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Store your food correctly

Tuesday, September 25, 2018

While leftover food does not always have to be thrown out, it is essential to use it correctly, says Jaee Khamkar

Food poisoning is a condition that occurs by eating food that is contaminated by bacteria. Toxins produced by these bacteria are very harmful for the body. Caused generally due to Salmonella, E. Coli, Campylobacter and Clostridium Perfringes infections, food poisoning should be treated immediately.

Many-a-times, people think that left-over food should be thrown out, but the best advice is to understand and learn how to store food, estimate the quantity, keep track on what to eat, what to avoid, and use leftover food correctly. Most of us are very particular on saving leftover food from the previous night, with a hope that it will get finished by next day. But one might just forget about it, and it will grow stale in the refrigerator. If one eats this food without considering expiry and storage, it could cause stomach infections.

Here are a few examples of the foods you eat every day, storage frequency and their shelf-time
Chapatis or rotis These should not be stored for more than two days. If stored in a dry place it will not spoil but it will definitely spoil if stored in a moist place.

Rice The bacteria present in rice can cause food poisoning even if it is well-cooked. One must keep in mind that Rice must be heated/ re-heated properly before eating. While rice can be stored well for up to three days, it tends to become dry.

Vegetable preparations (sabji) Cooked vegetables can be stored in the refrigerator, but not more than three to four days. On the fifth day, its quality turns bad, it starts to deplete, smell and lose all its nutritional value, taste and flavour. Especially during the monsoon, one must not re-eat the sabji beyond the next day. Sabjis made with onion or paneer should be consumed immediately.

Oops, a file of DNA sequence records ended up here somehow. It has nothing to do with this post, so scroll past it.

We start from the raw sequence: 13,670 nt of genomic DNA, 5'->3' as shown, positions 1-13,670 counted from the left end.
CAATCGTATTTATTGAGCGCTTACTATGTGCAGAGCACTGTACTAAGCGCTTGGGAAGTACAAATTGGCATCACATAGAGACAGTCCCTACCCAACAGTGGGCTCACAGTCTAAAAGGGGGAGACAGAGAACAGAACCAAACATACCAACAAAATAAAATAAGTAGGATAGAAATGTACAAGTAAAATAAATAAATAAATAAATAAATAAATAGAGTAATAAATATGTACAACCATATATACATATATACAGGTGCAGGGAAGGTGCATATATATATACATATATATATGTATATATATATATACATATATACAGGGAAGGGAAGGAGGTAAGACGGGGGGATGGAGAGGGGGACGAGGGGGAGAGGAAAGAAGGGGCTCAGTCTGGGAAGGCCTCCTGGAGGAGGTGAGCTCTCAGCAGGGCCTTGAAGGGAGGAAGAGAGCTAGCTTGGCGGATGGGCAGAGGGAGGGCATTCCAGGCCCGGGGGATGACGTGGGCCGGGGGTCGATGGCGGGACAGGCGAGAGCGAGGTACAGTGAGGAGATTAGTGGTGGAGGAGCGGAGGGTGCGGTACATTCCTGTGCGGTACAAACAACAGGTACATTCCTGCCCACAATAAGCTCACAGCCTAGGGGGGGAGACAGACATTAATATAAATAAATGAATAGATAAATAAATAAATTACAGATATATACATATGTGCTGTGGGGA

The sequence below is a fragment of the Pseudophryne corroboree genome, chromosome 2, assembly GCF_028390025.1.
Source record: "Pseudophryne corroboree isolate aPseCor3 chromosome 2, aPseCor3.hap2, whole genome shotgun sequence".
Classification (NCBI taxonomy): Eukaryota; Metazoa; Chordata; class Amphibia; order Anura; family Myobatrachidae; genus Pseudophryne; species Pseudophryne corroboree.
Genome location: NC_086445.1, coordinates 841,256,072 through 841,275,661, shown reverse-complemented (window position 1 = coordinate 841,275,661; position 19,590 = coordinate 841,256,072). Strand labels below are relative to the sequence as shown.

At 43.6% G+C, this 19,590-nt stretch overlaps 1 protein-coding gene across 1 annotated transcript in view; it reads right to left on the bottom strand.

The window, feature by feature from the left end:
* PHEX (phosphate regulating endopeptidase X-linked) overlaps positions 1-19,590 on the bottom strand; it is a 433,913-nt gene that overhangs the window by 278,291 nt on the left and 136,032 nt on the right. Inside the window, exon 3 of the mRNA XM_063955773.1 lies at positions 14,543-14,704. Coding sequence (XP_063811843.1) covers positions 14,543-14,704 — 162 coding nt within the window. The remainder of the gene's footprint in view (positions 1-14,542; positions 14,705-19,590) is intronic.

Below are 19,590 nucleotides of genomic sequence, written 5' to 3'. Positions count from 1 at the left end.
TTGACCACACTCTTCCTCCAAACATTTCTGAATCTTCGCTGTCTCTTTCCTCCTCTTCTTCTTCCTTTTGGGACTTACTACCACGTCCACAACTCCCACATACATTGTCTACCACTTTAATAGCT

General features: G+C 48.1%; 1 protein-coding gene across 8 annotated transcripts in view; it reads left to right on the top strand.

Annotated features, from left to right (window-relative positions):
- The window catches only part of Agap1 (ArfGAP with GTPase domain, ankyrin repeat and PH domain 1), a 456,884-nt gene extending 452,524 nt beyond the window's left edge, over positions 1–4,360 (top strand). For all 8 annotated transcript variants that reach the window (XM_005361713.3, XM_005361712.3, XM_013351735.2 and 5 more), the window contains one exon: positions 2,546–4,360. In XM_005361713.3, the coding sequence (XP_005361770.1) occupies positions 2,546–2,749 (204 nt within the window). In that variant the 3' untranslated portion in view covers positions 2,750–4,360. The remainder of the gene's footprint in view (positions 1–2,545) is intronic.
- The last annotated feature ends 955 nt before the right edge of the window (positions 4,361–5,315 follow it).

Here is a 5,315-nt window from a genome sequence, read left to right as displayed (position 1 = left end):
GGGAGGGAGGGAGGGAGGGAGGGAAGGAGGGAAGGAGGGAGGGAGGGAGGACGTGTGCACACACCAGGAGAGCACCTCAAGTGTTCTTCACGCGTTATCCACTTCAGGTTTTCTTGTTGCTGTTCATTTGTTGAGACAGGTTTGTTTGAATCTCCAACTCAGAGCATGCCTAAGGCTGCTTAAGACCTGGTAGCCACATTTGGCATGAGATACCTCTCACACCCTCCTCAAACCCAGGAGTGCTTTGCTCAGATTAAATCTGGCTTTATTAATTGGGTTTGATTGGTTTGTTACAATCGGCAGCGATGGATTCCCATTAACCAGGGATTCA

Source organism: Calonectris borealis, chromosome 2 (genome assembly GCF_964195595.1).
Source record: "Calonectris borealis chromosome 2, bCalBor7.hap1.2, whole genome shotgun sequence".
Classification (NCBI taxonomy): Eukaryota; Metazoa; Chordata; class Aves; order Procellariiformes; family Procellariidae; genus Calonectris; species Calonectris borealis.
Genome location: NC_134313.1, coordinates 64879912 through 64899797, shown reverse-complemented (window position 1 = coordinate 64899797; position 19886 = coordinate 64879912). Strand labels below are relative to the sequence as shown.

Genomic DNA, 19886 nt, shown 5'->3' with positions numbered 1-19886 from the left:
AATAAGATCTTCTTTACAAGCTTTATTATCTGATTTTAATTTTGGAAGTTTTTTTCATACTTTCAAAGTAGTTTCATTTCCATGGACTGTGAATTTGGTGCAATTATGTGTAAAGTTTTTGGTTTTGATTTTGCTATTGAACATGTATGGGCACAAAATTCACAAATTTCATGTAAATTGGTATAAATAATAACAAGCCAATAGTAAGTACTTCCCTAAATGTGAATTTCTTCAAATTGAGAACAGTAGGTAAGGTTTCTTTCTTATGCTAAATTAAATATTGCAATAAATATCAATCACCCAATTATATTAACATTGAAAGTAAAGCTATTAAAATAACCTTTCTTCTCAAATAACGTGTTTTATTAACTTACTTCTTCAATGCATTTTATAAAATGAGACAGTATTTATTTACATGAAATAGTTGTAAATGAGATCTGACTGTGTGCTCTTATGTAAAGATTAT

Chicken and red meat Leftover chicken and mutton should not be stored for more than three days. This preparation must be properly cooked, cooled and then refrigerated. It is recommended that this preparation be thoroughly re-heated before eating.

Dairy products It is always advisable to store yoghurt, cream, milk and so on in its original packing; if you open it, it must be re-wrapped, clipped and stored in the refrigerator immediately. Products like cheese can be stored for a month or more, whereas milk, cream and yoghurt should not be kept for more than five days.

Type of food containers matter too. Plastic, metal or silicon?
Plastic The toxins and chemicals that leach from plastics into the food have shown to imitate hormones and cause hormonal imbalances, infertility, early onset of diabetes, hypertension, cancers, especially breast cancer. When plastic is heated, it leaches chemicals 55 times faster than normal. So, avoid microwave heating, even if the container is ‘microwave safe’.

Silicone is not toxic to aquatic or soil organisms, and it is not considered as hazardous waste. If you are using Silicone containers, you will have no strange smells or tastes, when you finally eat that pasta you put in the fridge.

Metal It is not safe to store food in just any metal container, as it might get contaminated. Acid present in fruits such as tomatoes, apples, and pineapples react with certain metals like aluminum. Similarly, when you store pickles in brass containers, the acetic acid in the pickle reacts with the metal, releasing harmful metal oxides or toxic compounds.

The best way to store foods, as per their ideal perishable limit, is in steel or silicone containers. Adopt safe food storage practices, this will certainly bring down the incidences of stomach infections and food poisoning!

Jaee Khamkar is Dietician, Fortis Hospital, Kalyan.

Here are some tips to help minimise your risk of food poisoning

  • Follow good hand hygiene Wash your hands with soap and water before preparing food. Always wash your hands after handling raw meat.
  • Avoid cross-contamination Use separate chopping boards and knives, especially for raw meat and poultry.
  • Cook meat thoroughly Make sure meat and poultry are cooked through to the centre. Uncooked and undercooked meats spike the risk of food poisoning.
  • Wash leafy greens, vegetables and fruits before eating them Bought pre-packaged from the store or from the vendor round the street, thorough washing of fruits and veggies is a must.
  • Temperature Don’t leave leftovers sitting at room temperature. Instead, put them in the fridge or the freezer.
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